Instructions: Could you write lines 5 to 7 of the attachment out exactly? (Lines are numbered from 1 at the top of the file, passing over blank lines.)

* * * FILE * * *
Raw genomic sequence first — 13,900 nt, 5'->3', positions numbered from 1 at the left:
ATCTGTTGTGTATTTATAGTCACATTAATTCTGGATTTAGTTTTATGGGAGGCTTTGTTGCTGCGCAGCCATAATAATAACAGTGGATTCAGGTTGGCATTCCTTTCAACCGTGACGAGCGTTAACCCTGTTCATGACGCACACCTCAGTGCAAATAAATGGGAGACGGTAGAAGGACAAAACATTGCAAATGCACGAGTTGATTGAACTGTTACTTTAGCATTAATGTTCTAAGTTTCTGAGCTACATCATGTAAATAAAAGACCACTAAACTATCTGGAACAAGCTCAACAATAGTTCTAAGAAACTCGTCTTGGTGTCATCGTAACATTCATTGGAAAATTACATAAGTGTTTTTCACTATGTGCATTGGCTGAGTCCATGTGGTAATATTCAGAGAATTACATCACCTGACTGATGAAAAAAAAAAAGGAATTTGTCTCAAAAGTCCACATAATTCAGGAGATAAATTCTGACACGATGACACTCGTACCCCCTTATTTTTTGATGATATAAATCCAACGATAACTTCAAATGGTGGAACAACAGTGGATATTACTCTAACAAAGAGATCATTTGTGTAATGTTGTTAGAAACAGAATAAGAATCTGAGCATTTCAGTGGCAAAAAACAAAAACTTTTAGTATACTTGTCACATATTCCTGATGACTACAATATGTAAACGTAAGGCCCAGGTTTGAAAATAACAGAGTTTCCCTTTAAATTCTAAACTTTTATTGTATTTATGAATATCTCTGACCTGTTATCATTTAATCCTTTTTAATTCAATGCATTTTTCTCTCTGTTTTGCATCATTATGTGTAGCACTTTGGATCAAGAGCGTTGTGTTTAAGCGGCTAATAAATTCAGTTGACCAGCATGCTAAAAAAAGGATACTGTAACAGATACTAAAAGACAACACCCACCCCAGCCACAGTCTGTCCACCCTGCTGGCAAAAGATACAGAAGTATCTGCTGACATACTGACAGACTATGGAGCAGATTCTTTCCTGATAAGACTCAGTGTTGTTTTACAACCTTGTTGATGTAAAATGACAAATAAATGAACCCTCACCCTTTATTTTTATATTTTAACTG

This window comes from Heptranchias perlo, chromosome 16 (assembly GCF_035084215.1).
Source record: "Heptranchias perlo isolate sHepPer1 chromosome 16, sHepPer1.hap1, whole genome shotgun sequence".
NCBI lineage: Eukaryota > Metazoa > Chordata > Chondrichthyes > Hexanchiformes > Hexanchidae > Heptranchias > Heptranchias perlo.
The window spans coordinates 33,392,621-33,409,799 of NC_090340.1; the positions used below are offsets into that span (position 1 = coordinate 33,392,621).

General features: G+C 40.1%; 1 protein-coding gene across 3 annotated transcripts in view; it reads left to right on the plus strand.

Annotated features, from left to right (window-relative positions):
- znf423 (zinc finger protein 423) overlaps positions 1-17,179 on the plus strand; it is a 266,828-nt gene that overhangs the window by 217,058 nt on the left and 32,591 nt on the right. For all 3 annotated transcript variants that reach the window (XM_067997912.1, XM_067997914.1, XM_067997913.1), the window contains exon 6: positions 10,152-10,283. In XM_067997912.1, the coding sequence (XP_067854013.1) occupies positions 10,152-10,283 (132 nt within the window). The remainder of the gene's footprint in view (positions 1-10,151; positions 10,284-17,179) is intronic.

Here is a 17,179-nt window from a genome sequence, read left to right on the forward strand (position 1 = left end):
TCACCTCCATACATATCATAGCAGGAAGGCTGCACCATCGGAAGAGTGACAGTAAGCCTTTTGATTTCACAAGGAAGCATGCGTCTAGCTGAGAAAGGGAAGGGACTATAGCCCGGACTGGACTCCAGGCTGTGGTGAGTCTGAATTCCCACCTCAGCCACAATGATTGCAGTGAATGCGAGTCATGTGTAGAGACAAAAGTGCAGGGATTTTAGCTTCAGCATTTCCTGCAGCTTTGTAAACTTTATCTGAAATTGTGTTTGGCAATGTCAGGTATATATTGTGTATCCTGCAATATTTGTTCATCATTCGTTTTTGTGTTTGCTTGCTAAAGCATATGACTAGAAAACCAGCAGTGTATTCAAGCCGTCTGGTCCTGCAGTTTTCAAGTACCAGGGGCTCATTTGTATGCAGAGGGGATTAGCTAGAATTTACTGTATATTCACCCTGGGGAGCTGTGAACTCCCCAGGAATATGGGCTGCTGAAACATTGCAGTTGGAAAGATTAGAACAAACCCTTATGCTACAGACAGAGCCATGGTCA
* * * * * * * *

NCBI lineage: Eukaryota > Metazoa > Chordata > Chondrichthyes > Hexanchiformes > Hexanchidae > Heptranchias > Heptranchias perlo.
The window spans coordinates 33,392,621-33,409,799 of NC_090340.1; the positions used below are offsets into that span (position 1 = coordinate 33,392,621).

General features: G+C 40.1%; 1 protein-coding gene across 3 annotated transcripts in view; it reads left to right on the plus strand.